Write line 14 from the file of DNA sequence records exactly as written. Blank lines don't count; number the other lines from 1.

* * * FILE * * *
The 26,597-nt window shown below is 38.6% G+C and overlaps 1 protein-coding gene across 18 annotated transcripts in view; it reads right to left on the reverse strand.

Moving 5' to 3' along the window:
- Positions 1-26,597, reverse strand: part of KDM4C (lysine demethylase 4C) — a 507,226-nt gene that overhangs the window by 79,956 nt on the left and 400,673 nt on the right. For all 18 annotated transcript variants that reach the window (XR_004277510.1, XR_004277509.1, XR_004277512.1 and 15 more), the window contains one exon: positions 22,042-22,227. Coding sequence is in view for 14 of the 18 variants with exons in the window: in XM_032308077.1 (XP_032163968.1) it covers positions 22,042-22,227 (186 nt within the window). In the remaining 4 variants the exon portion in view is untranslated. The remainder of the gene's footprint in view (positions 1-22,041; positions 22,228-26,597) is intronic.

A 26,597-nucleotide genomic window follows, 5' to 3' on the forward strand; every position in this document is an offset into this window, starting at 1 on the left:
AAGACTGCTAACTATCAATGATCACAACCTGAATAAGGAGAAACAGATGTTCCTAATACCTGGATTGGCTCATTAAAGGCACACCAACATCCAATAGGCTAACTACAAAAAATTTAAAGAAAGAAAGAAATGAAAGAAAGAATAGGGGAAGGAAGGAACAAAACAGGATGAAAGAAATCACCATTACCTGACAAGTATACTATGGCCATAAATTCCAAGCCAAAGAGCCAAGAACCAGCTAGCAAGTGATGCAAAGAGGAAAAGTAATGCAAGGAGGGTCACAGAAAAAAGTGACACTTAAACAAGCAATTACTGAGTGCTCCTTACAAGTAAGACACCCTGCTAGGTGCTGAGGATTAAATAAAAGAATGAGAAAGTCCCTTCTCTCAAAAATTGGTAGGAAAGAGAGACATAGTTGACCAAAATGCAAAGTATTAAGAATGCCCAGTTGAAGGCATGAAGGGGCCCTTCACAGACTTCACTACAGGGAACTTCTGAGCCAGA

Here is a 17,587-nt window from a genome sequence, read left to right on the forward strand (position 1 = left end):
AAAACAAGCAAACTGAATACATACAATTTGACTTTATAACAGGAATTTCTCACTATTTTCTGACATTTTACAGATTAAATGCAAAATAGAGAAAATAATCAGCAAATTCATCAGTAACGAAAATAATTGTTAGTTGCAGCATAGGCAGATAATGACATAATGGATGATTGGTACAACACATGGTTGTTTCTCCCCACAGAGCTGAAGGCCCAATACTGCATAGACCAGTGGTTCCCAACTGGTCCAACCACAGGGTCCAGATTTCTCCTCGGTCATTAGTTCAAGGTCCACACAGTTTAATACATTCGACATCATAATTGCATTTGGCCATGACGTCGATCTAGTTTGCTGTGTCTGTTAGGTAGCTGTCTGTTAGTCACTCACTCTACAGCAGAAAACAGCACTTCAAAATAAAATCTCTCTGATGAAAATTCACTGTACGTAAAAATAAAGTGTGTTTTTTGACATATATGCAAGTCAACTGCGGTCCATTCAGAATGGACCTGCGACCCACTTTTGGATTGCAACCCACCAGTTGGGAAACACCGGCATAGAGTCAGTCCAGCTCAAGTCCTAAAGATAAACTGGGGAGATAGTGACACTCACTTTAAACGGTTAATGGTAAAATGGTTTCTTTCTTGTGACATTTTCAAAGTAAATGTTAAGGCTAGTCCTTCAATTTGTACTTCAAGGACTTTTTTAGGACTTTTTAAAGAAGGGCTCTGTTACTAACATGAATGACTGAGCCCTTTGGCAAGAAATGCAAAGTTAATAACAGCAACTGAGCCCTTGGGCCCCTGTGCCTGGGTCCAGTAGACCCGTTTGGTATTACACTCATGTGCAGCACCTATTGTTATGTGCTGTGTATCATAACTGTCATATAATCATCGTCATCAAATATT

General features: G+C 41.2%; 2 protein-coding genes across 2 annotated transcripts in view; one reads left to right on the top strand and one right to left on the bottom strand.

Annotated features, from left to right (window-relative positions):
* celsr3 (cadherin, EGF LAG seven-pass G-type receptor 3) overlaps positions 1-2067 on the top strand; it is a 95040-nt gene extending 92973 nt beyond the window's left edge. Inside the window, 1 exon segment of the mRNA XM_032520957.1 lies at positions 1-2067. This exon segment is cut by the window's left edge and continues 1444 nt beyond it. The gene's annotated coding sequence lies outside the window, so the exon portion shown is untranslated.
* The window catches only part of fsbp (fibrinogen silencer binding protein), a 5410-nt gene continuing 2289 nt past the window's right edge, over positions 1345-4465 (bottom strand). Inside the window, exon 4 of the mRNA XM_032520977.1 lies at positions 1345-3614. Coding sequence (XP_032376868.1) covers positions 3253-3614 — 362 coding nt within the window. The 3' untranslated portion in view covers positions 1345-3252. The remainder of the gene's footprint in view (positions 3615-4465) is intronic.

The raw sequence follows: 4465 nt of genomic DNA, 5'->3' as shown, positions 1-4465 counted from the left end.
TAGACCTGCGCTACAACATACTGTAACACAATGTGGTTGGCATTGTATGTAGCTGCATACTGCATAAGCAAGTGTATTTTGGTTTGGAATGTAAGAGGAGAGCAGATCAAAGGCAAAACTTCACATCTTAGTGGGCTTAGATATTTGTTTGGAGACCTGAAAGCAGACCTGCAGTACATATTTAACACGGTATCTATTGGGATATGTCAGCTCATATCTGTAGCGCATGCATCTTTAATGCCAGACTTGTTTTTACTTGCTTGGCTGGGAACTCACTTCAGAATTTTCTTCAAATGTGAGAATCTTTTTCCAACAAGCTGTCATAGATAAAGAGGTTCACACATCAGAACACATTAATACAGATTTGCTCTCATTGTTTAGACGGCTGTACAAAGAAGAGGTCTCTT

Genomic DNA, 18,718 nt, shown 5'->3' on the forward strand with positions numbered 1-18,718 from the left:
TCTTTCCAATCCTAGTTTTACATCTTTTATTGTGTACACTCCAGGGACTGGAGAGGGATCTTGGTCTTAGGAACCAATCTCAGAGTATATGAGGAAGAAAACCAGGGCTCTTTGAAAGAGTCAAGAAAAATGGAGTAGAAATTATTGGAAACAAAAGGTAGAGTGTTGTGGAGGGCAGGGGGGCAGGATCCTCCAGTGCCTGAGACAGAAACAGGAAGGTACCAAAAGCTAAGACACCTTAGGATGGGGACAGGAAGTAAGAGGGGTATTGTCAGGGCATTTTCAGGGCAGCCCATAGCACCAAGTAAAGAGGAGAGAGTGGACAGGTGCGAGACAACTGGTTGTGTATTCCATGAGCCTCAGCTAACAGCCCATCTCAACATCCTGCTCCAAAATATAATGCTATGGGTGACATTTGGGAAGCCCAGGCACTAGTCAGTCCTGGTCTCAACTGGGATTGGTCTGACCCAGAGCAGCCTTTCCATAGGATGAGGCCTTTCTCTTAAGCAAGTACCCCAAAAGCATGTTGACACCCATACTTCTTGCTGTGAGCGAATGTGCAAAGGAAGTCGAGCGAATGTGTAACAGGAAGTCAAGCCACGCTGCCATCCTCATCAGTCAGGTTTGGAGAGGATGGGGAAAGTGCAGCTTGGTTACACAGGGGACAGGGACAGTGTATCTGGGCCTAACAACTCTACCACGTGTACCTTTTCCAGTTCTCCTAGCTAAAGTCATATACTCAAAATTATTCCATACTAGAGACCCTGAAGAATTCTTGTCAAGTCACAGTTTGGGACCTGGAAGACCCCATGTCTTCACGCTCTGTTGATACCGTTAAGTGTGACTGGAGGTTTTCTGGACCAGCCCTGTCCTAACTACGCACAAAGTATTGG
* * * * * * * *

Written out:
Genomic DNA, 18,718 nt, shown 5'->3' on the forward strand with positions numbered 1-18,718 from the left: